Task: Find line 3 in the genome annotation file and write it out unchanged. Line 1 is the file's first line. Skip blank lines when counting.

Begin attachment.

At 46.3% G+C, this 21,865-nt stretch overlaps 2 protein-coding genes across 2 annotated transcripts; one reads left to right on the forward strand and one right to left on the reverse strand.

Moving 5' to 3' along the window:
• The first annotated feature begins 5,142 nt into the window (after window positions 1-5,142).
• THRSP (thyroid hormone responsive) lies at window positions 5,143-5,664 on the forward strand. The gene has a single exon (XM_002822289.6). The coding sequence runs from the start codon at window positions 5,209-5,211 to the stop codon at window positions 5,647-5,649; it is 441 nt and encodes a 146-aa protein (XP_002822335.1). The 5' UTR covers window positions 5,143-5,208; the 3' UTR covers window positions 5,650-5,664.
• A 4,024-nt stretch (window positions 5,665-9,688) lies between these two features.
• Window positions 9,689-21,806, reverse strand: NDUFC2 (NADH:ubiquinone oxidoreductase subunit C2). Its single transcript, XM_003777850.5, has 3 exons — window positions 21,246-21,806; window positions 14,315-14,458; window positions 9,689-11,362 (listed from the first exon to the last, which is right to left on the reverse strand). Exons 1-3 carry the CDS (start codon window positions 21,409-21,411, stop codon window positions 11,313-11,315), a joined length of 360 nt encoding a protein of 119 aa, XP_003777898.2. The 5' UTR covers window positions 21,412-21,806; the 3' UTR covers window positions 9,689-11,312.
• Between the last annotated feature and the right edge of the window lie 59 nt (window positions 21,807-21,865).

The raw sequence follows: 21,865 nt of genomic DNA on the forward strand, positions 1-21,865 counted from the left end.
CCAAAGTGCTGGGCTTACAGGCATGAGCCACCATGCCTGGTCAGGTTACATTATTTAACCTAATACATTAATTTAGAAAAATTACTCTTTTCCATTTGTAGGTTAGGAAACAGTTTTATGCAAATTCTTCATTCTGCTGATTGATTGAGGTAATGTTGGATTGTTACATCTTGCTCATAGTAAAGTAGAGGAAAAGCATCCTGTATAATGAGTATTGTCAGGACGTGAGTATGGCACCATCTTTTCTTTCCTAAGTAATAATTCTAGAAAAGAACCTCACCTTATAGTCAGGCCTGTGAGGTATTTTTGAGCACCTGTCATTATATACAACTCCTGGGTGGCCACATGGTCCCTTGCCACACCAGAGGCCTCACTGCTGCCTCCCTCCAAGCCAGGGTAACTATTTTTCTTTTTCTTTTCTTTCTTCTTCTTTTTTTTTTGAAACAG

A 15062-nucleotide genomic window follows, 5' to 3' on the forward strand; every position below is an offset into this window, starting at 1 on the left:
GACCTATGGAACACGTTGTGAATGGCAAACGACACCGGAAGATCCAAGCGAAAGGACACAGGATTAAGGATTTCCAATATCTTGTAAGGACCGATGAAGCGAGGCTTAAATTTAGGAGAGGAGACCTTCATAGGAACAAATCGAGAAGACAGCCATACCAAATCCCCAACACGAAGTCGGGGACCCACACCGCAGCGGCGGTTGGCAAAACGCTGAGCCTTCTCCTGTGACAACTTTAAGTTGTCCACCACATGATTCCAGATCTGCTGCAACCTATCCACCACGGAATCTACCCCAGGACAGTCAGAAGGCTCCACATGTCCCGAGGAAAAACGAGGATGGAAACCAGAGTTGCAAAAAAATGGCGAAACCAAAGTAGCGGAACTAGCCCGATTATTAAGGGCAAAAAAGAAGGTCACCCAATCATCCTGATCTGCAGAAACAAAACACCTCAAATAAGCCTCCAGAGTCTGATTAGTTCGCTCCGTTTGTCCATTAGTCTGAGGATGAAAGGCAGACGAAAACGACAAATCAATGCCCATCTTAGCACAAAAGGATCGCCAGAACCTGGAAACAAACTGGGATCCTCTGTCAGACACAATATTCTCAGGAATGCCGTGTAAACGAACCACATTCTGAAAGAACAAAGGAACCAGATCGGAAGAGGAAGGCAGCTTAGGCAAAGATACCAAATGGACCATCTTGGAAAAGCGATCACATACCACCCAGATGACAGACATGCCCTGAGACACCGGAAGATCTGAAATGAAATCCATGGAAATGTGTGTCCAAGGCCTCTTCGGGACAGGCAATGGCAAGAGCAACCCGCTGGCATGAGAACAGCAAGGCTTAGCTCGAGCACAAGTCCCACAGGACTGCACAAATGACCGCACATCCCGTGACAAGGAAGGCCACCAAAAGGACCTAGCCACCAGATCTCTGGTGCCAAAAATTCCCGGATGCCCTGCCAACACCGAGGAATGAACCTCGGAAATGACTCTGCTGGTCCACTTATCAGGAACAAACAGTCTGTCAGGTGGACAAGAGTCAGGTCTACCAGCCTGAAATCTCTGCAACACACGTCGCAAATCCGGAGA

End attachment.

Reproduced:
• The first annotated feature begins 5,142 nt into the window (after window positions 1-5,142).